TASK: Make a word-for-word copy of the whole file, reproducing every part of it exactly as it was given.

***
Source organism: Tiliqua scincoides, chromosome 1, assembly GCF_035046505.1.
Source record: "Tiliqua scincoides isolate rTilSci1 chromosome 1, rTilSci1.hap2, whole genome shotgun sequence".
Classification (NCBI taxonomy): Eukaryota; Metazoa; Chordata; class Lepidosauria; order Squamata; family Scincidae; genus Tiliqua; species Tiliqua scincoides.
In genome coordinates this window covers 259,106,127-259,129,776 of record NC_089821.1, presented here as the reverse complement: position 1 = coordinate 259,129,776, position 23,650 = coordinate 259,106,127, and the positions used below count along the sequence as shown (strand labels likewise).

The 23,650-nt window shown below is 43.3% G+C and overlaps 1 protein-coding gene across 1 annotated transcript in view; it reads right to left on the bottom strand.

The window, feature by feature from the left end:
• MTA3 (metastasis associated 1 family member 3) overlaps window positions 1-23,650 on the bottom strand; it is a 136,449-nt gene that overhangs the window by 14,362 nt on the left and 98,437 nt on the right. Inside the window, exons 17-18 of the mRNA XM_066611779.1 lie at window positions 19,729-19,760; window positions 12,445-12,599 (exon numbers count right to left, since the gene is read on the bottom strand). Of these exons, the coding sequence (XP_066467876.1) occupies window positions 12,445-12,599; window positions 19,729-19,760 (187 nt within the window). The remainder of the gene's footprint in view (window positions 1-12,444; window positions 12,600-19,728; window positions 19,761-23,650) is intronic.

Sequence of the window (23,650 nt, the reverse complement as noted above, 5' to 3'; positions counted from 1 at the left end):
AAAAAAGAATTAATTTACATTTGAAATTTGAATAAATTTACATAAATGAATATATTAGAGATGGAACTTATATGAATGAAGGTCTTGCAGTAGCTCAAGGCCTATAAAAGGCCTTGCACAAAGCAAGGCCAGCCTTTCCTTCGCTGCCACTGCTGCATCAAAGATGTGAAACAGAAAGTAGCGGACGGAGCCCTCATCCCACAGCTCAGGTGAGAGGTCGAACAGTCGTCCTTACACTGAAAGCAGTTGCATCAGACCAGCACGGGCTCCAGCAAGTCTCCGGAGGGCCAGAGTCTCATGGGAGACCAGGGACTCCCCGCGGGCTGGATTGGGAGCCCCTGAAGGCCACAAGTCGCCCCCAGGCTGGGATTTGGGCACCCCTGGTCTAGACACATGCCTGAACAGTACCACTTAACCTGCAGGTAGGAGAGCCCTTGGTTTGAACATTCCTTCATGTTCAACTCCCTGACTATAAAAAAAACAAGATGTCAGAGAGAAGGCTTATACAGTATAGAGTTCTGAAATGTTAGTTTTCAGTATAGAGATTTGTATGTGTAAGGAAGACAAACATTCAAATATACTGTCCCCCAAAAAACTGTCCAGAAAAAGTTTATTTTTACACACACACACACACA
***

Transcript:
Source organism: Tiliqua scincoides, chromosome 1, assembly GCF_035046505.1.
Source record: "Tiliqua scincoides isolate rTilSci1 chromosome 1, rTilSci1.hap2, whole genome shotgun sequence".
Classification (NCBI taxonomy): Eukaryota; Metazoa; Chordata; class Lepidosauria; order Squamata; family Scincidae; genus Tiliqua; species Tiliqua scincoides.
In genome coordinates this window covers 259,106,127-259,129,776 of record NC_089821.1, presented here as the reverse complement: position 1 = coordinate 259,129,776, position 23,650 = coordinate 259,106,127, and the positions used below count along the sequence as shown (strand labels likewise).

The 23,650-nt window shown below is 43.3% G+C and overlaps 1 protein-coding gene across 1 annotated transcript in view; it reads right to left on the bottom strand.

The window, feature by feature from the left end:
• MTA3 (metastasis associated 1 family member 3) overlaps window positions 1-23,650 on the bottom strand; it is a 136,449-nt gene that overhangs the window by 14,362 nt on the left and 98,437 nt on the right. Inside the window, exons 17-18 of the mRNA XM_066611779.1 lie at window positions 19,729-19,760; window positions 12,445-12,599 (exon numbers count right to left, since the gene is read on the bottom strand). Of these exons, the coding sequence (XP_066467876.1) occupies window positions 12,445-12,599; window positions 19,729-19,760 (187 nt within the window). The remainder of the gene's footprint in view (window positions 1-12,444; window positions 12,600-19,728; window positions 19,761-23,650) is intronic.

Sequence of the window (23,650 nt, the reverse complement as noted above, 5' to 3'; positions counted from 1 at the left end):
AAAAAAGAATTAATTTACATTTGAAATTTGAATAAATTTACATAAATGAATATATTAGAGATGGAACTTATATGAATGAAGGTCTTGCAGTAGCTCAAGGCCTATAAAAGGCCTTGCACAAAGCAAGGCCAGCCTTTCCTTCGCTGCCACTGCTGCATCAAAGATGTGAAACAGAAAGTAGCGGACGGAGCCCTCATCCCACAGCTCAGGTGAGAGGTCGAACAGTCGTCCTTACACTGAAAGCAGTTGCATCAGACCAGCACGGGCTCCAGCAAGTCTCCGGAGGGCCAGAGTCTCATGGGAGACCAGGGACTCCCCGCGGGCTGGATTGGGAGCCCCTGAAGGCCACAAGTCGCCCCCAGGCTGGGATTTGGGCACCCCTGGTCTAGACACATGCCTGAACAGTACCACTTAACCTGCAGGTAGGAGAGCCCTTGGTTTGAACATTCCTTCATGTTCAACTCCCTGACTATAAAAAAAACAAGATGTCAGAGAGAAGGCTTATACAGTATAGAGTTCTGAAATGTTAGTTTTCAGTATAGAGATTTGTATGTGTAAGGAAGACAAACATTCAAATATACTGTCCCCCAAAAAACTGTCCAGAAAAAGTTTATTTTTACACACACACACACACA